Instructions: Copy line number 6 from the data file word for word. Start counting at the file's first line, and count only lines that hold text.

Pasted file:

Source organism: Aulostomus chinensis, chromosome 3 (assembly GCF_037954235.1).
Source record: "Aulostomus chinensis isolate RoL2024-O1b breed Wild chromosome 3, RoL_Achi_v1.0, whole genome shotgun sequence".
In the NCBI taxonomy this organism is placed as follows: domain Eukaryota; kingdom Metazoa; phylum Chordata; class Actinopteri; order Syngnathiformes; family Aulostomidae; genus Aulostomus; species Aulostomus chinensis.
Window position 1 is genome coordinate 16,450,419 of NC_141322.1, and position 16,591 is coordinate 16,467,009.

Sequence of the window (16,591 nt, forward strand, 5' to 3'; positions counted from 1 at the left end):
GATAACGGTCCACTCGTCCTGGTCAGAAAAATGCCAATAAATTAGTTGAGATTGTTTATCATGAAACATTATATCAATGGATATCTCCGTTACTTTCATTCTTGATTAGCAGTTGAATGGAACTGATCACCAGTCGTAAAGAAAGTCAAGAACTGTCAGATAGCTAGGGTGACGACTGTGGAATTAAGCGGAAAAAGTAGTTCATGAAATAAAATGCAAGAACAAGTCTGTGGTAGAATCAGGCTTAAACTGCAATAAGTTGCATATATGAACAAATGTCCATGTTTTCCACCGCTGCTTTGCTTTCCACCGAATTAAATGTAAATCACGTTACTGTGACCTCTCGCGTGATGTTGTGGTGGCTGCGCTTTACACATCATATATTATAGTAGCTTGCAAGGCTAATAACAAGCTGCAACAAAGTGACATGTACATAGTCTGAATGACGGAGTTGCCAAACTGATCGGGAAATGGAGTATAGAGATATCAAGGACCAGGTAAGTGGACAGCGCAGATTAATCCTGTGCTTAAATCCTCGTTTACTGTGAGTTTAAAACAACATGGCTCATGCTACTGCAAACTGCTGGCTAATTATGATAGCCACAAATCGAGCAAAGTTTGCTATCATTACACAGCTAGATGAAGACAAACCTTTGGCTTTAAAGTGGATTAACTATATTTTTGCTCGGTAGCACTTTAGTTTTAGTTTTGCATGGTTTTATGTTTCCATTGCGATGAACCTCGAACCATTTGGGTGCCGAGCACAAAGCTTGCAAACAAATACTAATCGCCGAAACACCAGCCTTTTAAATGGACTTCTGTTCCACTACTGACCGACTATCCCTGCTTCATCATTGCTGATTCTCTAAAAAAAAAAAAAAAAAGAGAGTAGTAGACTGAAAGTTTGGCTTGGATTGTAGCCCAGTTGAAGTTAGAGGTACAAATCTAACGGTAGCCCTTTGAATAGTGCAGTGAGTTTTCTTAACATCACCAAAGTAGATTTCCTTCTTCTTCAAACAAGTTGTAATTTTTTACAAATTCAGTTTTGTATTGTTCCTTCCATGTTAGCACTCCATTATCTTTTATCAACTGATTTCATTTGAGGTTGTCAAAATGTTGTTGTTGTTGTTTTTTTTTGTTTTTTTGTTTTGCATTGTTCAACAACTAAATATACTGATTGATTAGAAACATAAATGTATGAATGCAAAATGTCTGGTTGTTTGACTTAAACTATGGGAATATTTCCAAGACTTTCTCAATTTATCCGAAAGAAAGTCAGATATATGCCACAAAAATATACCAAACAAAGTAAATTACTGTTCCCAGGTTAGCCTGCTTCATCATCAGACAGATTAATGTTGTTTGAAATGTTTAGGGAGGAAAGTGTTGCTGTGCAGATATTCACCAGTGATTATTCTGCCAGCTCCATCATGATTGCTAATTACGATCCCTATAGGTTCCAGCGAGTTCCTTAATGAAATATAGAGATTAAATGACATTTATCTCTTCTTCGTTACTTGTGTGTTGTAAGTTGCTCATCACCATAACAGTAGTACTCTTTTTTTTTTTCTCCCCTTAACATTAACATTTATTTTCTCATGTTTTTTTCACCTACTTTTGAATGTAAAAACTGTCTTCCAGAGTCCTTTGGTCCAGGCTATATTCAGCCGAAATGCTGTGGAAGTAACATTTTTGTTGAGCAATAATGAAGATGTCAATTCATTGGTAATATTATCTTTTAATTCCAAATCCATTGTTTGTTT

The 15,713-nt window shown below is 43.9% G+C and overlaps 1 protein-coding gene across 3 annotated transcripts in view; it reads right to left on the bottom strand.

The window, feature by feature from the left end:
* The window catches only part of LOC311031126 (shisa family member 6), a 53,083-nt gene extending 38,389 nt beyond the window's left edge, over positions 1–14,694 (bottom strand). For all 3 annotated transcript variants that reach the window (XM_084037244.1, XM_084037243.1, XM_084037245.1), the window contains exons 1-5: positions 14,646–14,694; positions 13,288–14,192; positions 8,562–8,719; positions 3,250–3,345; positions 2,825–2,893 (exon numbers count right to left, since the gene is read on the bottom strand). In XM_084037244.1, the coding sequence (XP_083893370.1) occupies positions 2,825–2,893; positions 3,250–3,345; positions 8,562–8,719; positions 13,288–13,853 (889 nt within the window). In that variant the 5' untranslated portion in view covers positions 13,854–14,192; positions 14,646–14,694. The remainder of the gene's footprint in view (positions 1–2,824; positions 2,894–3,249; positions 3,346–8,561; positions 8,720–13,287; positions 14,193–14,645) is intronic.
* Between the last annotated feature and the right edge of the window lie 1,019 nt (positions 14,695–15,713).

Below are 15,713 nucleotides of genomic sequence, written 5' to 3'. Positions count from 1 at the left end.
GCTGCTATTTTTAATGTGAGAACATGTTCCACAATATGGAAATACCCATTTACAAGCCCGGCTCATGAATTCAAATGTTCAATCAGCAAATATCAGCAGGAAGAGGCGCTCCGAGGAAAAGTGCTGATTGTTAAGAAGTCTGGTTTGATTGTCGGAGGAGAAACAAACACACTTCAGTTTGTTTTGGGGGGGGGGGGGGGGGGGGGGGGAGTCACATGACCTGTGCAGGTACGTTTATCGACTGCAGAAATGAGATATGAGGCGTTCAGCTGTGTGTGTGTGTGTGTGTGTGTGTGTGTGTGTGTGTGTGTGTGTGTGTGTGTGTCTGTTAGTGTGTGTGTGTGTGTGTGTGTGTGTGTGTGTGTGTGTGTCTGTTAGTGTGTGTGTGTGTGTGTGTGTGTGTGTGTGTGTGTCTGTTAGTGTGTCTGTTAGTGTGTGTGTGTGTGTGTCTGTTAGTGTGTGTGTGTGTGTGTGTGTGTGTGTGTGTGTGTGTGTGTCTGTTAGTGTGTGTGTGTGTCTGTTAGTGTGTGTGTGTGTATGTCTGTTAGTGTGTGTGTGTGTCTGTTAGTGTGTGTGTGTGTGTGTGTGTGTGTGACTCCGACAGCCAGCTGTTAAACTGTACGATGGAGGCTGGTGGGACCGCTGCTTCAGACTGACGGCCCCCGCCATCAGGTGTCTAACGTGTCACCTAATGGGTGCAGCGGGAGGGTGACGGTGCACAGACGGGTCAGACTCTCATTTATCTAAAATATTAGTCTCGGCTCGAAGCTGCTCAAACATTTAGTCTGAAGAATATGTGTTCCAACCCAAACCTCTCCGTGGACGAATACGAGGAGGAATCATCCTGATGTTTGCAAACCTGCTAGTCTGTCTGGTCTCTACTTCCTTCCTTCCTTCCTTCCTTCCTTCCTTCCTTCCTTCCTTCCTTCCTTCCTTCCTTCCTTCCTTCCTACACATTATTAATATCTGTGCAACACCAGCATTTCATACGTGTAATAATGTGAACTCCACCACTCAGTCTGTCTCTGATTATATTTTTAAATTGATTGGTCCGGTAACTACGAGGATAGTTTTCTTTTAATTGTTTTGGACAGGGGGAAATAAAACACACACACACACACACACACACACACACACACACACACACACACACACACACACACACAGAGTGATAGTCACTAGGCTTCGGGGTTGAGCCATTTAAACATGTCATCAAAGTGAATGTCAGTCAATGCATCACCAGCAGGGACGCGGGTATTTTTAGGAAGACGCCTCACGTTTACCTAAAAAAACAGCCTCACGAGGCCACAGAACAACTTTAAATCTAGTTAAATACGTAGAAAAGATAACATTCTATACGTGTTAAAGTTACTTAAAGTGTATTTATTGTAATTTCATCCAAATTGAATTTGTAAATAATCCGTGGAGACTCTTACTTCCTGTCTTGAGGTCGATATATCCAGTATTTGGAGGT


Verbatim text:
GATAACGGTCCACTCGTCCTGGTCAGAAAAATGCCAATAAATTAGTTGAGATTGTTTATCATGAAACATTATATCAATGGATATCTCCGTTACTTTCATTCTTGATTAGCAGTTGAATGGAACTGATCACCAGTCGTAAAGAAAGTCAAGAACTGTCAGATAGCTAGGGTGACGACTGTGGAATTAAGCGGAAAAAGTAGTTCATGAAATAAAATGCAAGAACAAGTCTGTGGTAGAATCAGGCTTAAACTGCAATAAGTTGCATATATGAACAAATGTCCATGTTTTCCACCGCTGCTTTGCTTTCCACCGAATTAAATGTAAATCACGTTACTGTGACCTCTCGCGTGATGTTGTGGTGGCTGCGCTTTACACATCATATATTATAGTAGCTTGCAAGGCTAATAACAAGCTGCAACAAAGTGACATGTACATAGTCTGAATGACGGAGTTGCCAAACTGATCGGGAAATGGAGTATAGAGATATCAAGGACCAGGTAAGTGGACAGCGCAGATTAATCCTGTGCTTAAATCCTCGTTTACTGTGAGTTTAAAACAACATGGCTCATGCTACTGCAAACTGCTGGCTAATTATGATAGCCACAAATCGAGCAAAGTTTGCTATCATTACACAGCTAGATGAAGACAAACCTTTGGCTTTAAAGTGGATTAACTATATTTTTGCTCGGTAGCACTTTAGTTTTAGTTTTGCATGGTTTTATGTTTCCATTGCGATGAACCTCGAACCATTTGGGTGCCGAGCACAAAGCTTGCAAACAAATACTAATCGCCGAAACACCAGCCTTTTAAATGGACTTCTGTTCCACTACTGACCGACTATCCCTGCTTCATCATTGCTGATTCTCTAAAAAAAAAAAAAAAAAGAGAGTAGTAGACTGAAAGTTTGGCTTGGATTGTAGCCCAGTTGAAGTTAGAGGTACAAATCTAACGGTAGCCCTTTGAATAGTGCAGTGAGTTTTCTTAACATCACCAAAGTAGATTTCCTTCTTCTTCAAACAAGTTGTAATTTTTTACAAATTCAGTTTTGTATTGTTCCTTCCATGTTAGCACTCCATTATCTTTTATCAACTGATTTCATTTGAGGTTGTCAAAATGTTGTTGTTGTTGTTTTTTTTTGTTTTTTTGTTTTGCATTGTTCAACAACTAAATATACTGATTGATTAGAAACATAAATGTATGAATGCAAAATGTCTGGTTGTTTGACTTAAACTATGGGAATATTTCCAAGACTTTCTCAATTTATCCGAAAGAAAGTCAGATATATGCCACAAAAATATACCAAACAAAGTAAATTACTGTTCCCAGGTTAGCCTGCTTCATCATCAGACAGATTAATGTTGTTTGAAATGTTTAGGGAGGAAAGTGTTGCTGTGCAGATATTCACCAGTGATTATTCTGCCAGCTCCATCATGATTGCTAATTACGATCCCTATAGGTTCCAGCGAGTTCCTTAATGAAATATAGAGATTAAATGACATTTATCTCTTCTTCGTTACTTGTGTGTTGTAAGTTGCTCATCACCATAACAGTAGTACTCTTTTTTTTTTTCTCCCCTTAACATTAACATTTATTTTCTCATGTTTTTTTCACCTACTTTTGAATGTAAAAACTGTCTTCCAGAGTCCTTTGGTCCAGGCTATATTCAGCCGAAATGCTGTGGAAGTAACATTTTTGTTGAGCAATAATGAAGATGTCAATTCATTGGTAATATTATCTTTTAATTCCAAATCCATTGTTTGTTT